The Digital Mom: Reaching the Internet’s Most Influential Demographic

Make way for those new age tech-savvy moms; they are currently the top influencers in the digital world, according to recent data findings conducted by Chicago-based agency Fuor Digital.

“In the past, moms were considered a segmented group that could only be reached through niche sites. As their usage habits have evolved and they’ve become more digitally savvy, a whole new chapter of reaching moms online has developed.” Katy Katz, the Director of Strategic Relations at Fuor Digital, points out. “You’re no longer market to moms – you market with moms.”

A May 2009 study on eMarketer ( found that 36.1 million moms are using the Internet every day, which makes up for over 40 percent of women online overall. Not only are moms utilizing this medium, but they now depend on it. Whether it’s searching for a quick recipe, finding reviews on the latest family-friendly car, or looking for general advice, all of their pending questions can be now be answered within a few clicks.

Digital moms place a high dependency and trust in search engine results. Studies have found that nearly 70 percent use search engines to gather information before making any online purchases, and 54 percent use search engines before making any offline purchases, according to a doubleClick Performics study.

It doesn’t stop at search engines. These savvy moms find comfort nestled in the millions of online communities and blogs created solely for them.

“Most moms are active social participants, especially those with very young children. They’re at least 50% more likely than average online Americans to create social content and join existing communities online.” A recent Forrester study reported.

The latest thought leaders to take the digital moms by storm are “mommy bloggers”, or moms that blog about the daily trials and tribulations of being a parent. A recent study conducted by Lotame found that over half of moms online read blogs.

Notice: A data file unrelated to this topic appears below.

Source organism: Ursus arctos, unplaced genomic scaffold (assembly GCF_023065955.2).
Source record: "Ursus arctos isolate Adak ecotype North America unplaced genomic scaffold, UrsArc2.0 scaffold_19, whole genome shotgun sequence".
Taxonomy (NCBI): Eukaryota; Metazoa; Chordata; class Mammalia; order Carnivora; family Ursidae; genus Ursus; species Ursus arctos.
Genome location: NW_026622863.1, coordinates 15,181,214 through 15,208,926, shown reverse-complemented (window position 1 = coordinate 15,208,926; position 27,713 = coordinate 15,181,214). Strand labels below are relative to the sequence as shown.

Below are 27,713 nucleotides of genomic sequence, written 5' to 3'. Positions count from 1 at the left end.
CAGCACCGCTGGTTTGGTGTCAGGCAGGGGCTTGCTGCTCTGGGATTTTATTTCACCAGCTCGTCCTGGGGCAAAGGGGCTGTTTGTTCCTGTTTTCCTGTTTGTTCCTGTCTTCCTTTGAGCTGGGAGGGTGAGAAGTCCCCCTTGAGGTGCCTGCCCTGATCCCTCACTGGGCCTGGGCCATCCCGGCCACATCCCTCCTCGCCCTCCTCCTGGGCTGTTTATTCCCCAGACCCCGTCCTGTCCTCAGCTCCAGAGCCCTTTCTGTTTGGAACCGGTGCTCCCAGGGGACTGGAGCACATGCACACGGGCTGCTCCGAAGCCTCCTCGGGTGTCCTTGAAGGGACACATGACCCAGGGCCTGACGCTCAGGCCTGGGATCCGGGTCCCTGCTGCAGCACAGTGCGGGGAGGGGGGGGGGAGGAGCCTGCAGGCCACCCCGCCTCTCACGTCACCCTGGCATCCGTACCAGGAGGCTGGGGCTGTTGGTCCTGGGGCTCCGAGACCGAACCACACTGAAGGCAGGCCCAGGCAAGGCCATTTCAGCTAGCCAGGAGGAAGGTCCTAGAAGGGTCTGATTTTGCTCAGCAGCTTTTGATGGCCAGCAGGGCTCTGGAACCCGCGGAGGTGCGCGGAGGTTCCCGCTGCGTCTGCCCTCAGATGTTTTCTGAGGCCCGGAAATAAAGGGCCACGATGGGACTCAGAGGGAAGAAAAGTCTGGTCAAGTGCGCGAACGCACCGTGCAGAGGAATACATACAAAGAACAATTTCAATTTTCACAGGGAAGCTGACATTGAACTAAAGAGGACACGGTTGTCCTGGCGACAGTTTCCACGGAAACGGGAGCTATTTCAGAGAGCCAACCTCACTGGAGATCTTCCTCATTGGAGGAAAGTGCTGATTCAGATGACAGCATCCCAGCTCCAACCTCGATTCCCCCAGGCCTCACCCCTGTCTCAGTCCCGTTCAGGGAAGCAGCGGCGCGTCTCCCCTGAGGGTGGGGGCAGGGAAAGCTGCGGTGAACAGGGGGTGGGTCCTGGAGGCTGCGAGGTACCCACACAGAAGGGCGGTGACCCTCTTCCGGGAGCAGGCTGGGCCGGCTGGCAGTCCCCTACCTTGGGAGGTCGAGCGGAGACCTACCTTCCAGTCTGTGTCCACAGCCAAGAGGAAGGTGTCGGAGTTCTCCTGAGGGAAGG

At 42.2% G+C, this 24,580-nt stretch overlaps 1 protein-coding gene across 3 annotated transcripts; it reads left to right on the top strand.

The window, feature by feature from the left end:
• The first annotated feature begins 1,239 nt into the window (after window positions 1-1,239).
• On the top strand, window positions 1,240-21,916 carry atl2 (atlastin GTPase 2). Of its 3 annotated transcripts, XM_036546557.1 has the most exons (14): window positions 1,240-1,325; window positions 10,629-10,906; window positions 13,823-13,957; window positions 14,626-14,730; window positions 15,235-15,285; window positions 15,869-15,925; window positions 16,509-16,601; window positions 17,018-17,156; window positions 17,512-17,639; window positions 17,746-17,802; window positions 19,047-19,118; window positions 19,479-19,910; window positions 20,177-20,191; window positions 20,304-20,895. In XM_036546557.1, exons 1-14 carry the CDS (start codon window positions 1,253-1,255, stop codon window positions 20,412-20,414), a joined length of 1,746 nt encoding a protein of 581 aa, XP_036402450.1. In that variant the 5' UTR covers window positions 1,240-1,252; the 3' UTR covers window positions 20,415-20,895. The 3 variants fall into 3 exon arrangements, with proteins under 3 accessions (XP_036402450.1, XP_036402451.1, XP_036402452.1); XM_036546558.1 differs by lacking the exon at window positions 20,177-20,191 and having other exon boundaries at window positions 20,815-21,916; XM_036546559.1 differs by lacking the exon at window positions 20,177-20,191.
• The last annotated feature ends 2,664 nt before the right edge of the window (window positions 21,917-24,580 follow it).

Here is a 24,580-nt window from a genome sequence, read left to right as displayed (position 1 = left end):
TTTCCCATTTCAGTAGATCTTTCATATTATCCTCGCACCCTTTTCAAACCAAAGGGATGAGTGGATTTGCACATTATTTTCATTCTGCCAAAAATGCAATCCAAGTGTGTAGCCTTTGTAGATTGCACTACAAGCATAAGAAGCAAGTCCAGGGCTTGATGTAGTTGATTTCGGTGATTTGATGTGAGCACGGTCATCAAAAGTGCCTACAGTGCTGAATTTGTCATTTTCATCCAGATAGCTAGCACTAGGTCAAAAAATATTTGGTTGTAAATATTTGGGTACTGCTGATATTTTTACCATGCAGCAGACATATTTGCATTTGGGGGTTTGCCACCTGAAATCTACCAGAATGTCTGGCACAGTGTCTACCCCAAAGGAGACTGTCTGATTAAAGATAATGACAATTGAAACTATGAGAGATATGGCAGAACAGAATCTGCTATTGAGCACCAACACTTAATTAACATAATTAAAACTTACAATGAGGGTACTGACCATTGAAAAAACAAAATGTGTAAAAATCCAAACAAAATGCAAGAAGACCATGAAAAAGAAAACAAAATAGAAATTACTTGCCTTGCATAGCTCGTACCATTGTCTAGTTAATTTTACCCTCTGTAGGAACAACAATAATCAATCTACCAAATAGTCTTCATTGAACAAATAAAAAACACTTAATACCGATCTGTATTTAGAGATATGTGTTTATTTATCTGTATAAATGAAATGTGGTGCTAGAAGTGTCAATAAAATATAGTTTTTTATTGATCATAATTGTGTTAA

Since mommy bloggers are coveted digital moms due to their influential voice, potential advertisers should be enticed and motivated by their power. To successfully tailor a strategy for a mommy blogger, brands should lead with products relevant to both the blogger and the content of their blog.

“There’s an opportunity to conduct a blogger outreach with your product or quite simply, advertise on their blog with a display advertisement,” Katy suggests. “Digital moms are looking for product information and reviews on these sites, and it’s your opportunity to share your brand.”

Other ways to reach digital moms online include optimizing sites like CafeMom and Cool Mom Picks, where you’ll find thousands of women generating buzz and opinions every day.

Don’t think that these women are going anywhere either, these means of engagement are here to stay. However, advertisers should recognize that brand buzz and acknowledgement doesn’t happen overnight. “It takes a concerted effort to understand how your consumers want to engage, what they are talking about naturally, and then how to drive them to becoming a fan using an integrated media approach.”

Like this article?

Share on twitter
Share on Twitter
Share on linkedin
Share on Linkdin
Share on facebook
Share on Facebook
Share on email
Share via email

Other posts that might be of interest

Internet Psychology

Is your brain back to front?

British businesses will spend this weekend on tenterhooks as they wait for Monday’s announcement from the Government about the ending of lockdowns. For the past couple of weeks, the mutterings from 10 Downing Street suggest

Read More »
Internet Psychology

Can you do boring tasks?

Last week, not far from the M25 in Buckinghamshire, the biggest-ever boring machine in the UK started its slow churn through the Chiltern hills to dig a tunnel for the HS2 rail system. It will

Read More »
Fence painting
Online Business

When did you last paint your garden fence?

If you are a “big change” business, then you are like my garden fence. Leaving it unpainted for so long has created much more work, at a higher cost, than if it had been tended to every year. Ignoring reviews of your online activity for long periods also means you make more work for yourself and raise your costs.

Read More »